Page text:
Oracle (2005)
large mixed ensemble

Robert Morris

The first performance of Oracle

Program Notes

Oracle is a sixty-four-minute composition for singers and instrumentalists including percussion. It is the third of my pieces designed to be played out of doors, in a park or in the country, woods, highlands, and the like. It may be also played indoors.

While a performance of Oracle can be publicly announced to be performed at a certain time and place, it can be performed by invitation so that the each member of the audience has been individually invited to attend. Performances might be held without any announcement so the audience is simply the people who happen to be in and around the performance space. The name of the piece, composer, list of performers with brief program notes can be communicated at the performance on posters and/or fliers.

The structure of Oracle is based on the I-Ching, one of the Chinese Classic texts (compiled c. 1150 b.c.) in which sixty-four hexagrams are used to suggest appropriate actions in response to questions posed by the reader. Each hexagram is a collection of six lines that are either broken (- -) or unbroken (---). The picture at the top of this page shows the hexagrams arranged in two ways: in a circle or in a 8 by 8 square. I use each hexagram to determine the musical features of a corresponding section of the composition; there are therefore 64 sections, each lasting one minute. The order of the hexagrams does not follow the orders given above, but are sequenced so that between two successive hexagrams only one line changes from broken to unbroken or vice versa. This ensures that the music based on the hexagrams flows along smoothly, without great change or abruption.

As in my other outdoor pieces, each section is associated with a basic pitch. Thus there is a sequence of 64 notes that guides the music forward. These notes are overlapped so that, excepting the first and last three sections, each section has not only a basic pitch, but a basic four-note chord that is articulated in various ways. The structure of the basic pitch sequence permits the chords to represent each of the 29 types of four-note harmonies (available in the equal-tempered system of pitches) exactly once in a given order, then in retrograde.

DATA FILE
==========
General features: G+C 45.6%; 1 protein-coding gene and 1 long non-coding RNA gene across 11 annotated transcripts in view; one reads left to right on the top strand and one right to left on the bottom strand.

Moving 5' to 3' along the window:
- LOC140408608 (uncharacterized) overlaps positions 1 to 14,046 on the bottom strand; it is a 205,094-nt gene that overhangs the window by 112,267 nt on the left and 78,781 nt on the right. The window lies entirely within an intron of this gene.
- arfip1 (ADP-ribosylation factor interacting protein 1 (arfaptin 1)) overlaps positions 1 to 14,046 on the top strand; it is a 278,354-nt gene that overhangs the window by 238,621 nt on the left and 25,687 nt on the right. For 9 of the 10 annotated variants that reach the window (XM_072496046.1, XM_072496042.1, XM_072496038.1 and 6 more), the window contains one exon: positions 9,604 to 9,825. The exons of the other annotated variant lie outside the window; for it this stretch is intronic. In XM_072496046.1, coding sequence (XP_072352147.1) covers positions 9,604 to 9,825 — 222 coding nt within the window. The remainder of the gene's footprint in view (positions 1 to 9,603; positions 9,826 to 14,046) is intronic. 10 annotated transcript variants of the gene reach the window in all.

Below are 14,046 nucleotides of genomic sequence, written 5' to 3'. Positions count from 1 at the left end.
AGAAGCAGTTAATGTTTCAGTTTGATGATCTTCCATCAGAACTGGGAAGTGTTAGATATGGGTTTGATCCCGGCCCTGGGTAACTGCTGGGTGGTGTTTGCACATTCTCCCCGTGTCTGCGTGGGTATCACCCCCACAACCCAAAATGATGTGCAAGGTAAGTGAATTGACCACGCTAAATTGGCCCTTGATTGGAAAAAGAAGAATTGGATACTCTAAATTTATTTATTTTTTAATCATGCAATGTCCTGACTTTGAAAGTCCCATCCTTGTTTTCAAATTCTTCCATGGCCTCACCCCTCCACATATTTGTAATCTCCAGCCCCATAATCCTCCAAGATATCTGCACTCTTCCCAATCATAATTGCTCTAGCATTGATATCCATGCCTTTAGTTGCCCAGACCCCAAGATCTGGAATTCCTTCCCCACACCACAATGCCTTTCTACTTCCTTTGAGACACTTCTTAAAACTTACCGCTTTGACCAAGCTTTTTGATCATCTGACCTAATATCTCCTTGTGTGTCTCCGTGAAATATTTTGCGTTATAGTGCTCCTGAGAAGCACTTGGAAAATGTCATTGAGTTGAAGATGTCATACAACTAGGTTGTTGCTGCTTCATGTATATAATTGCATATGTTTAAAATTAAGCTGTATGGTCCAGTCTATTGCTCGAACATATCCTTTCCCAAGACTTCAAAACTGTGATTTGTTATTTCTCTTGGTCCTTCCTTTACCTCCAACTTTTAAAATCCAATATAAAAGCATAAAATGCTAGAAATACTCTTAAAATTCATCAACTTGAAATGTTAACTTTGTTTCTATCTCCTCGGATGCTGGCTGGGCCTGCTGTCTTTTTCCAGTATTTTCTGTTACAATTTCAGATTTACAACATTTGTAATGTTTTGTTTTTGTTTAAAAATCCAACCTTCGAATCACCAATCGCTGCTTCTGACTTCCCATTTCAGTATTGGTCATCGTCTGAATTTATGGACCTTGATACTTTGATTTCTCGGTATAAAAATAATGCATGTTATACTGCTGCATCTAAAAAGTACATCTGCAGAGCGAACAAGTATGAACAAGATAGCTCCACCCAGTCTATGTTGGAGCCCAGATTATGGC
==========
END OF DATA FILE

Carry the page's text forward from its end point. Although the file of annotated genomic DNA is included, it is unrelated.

The following chart shows the progression of basic pitches and chords in Oracle.

pitch and chord chart for Oracle

I adapted the special notation system from my other outdoor pieces for use in Oracle. To see examples from the score, scroll down to "Score Snapshots" below.

The Mills Performance

Oracle was premiered by the Mills Contemporary Performance Ensemble on Toyon Meadow at Mills College, Oakland California, on December 1, 2006.

The performers were: Jon Brenner, electric bass; Charity Chan, accordion; Jacob Danzinger, violin; Kirk Gardner, voice; Heather Gardner, viola; Jordan Glen, percussion; Ivor Holloway, saxophone; Anantha Krishnan, percussion; Eric Glick-Rieman, melodica; P.L. Grove, handbells; Hillary Overberg, violin; Emily Packard, violin; Erika Pipkin, electric keyboard; Paul Scriver, bass clarinet; Luke Selden, banjo; Aram Shelton, bass clarinet; Andy Strain, trombone; Haruka Tateishi, voice; Tomoe Yoshida, voice; Steed Cowart, director.

Here are photos of the first performance.

The George Eastman House Performance

Oracle was performed by OSSIA on the Terrace Garden of the George Eastman House in Rochester, New York, on September 13, 2007 at 4 and 6 p.m.

The performers were: Andrew Allen, Tuba; Candy Amato, Viola; Joel Atella, Vocals; Sara Ballance, Violin; Haley Bangs, Flute; Matthew Barber; Ocarina, Recorders and Bassoon; Miles Brown, Bass; John Hain, Percussion; Brian Heveron-Smith, Percussion; Chester Howard, Clarinet and Bass Clarinet; Jung Sun Kang, Synthesizer; Jenine Lawson, Synthesizer; Steve Lecik, Trombone Quinn Lewis, Alto Saxophone; Erin McPeck, Bass; Robert Miller, Guitar; Scott Perkins, Vocals; Steven Rice, Synthesizer; Mariel Roberts, Cello; David Sedlins, Cello; Baljinder Sekhon, Percussion; Pat Walle, Horn; Erica Washburn, Vocals; Adrienne Wills, Vocals.

Robert Pierzak, Conductor

Here are photos of the performance.

The Lettuce Lake Park Performance

Oracle was performed by the University of South Florida New-Music Consortium at Lettuce Lake Park in Tampa, Florida on Sunday, March 6, 2011 at 2:30 pm and 4:30 pm

The performers were: Dathan Boone,bass clarinet; Jerry Siano, Chris Sgammato, alto saxophone; Susanna Hancock, bassoon; Dillon Swift, trombone; Nathan Corder, John Dunlap, guitar; David Cruz, synthesizer; Zachary Hale, Jeff Temple, Evan Lloyd, Alan Bonko, Paul Gavin, percussion; Amanda Raber, Kate Bryant, violin; Nicole Kootz, viola; Byron Hogan, Austin Haigler, Michael Amos, cello; William Hall, Scott Moore, bass.

Baljinder Sekhon, II, Conductor

Here are photos of the performance.

Click here to see a video of excerpts from the USF New-Music Consortium perforamcne of Oracle at Lettuce Lake, Tampa, Florida.

Score Snapshots

sections 3 and 4

sections 33 and 34

sections 63 and 64